15 December, 2016
Arminius has made money for our investors in November and December by being long assets which have benefitted from the Trump rally, but we bought these assets because we expected them to rise in value regardless of Trump’s policies. Arminius makes investment decisions on the basis of long term data, not by betting on political events.
The most important factor driving markets recently is the “reflation trade”, which is the belief that inflation is rising in the US and Europe. This trade has been painfully obvious to bond investors as evidenced by the rise in the yields of long term government debt in the last five months. Since July 2016, the yield on 10-year US Treasuries has risen by 120 basis points from 1.3% to more than 2.5%, its highest level since 2014. Yields on European government debt have risen by smaller amounts. The cause is higher inflation: in the most recent statistics, EU inflation had climbed to 0.6%, UK inflation to 1.2%, and US inflation to 1.7%.
Rising inflation rates do not mean that we will see consumer prices rising by 5% or more in the near future. Ultralow or negative bond yields were only possible in a world where inflation was zero or negative. Even the modest inflation increases of 0.5% or so will bring capital losses for anyone who bought 10-year bonds in the belief that inflation would be flat for the next ten years.
As a result, many investors are fleeing the bond markets in favour of equities, on the grounds that inflation tends to lift company profits. Besides the reflation trade, US equities have been lifted by bullish economic news which is totally independent of The Donald, in particular:
* US GDP grew by +3.2% in the September quarter, the highest level for two years
* The aggregate of companies in the S&P500 recorded positive earnings growth in the September quarter after five quarters of falling profits
* US wage rates and household income have begun to accelerate in recent months, after years of below-average growth.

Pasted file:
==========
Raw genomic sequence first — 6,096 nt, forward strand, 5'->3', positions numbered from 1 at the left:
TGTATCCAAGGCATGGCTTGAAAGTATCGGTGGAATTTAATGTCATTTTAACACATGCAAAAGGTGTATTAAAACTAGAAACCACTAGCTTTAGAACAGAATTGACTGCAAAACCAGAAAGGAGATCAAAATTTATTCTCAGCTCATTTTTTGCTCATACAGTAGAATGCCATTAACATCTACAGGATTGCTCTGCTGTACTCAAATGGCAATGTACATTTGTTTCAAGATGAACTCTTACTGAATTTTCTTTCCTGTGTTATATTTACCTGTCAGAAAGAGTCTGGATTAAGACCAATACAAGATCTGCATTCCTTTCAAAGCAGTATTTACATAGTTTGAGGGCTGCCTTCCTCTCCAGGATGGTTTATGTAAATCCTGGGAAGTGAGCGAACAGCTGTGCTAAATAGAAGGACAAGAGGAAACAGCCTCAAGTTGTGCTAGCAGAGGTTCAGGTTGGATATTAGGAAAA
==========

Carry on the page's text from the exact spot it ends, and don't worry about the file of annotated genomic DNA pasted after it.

What little we know of the Trump administration’s policies has reinforced the reflation trade and the bullish economic news. The key features appear to be:
* Deregulation in industries such as banking, oil and gas, coal, and pharmaceuticals
* Infrastructure spending of up to USD$1 trillion
* Restoring jobs in us manufacturing
* Encouraging exports and taxing imports
* Personal and corporate tax cuts of up to USD$5 trillion.
We are (professionally) sceptical. The rollback of Obama-era regulation is meant to bring in a new age of higher profits for companies in these sectors, but there are of course many other factors besides regulation which determine company profitability. Infrastructure spending will certainly stimulate the US economy, but perhaps not immediately. Even though America’s infrastructure is in desperate need of repair, there are simply just not that many “shovel ready” projects, so the stimulus will have to be spread out over several years.
We have no idea how The Donald plans to bring back the 7 million factory jobs that have been lost since manufacturing employment peaked at 20 million in 1979, especially as the manufacturing sector produces more now than it did in 1979. Similarly, proposals for heavier taxes on imports have triggered vitriolic opposition from retailers such as Walmart, Target and Home Depot because the bulk of their sales come from imported products.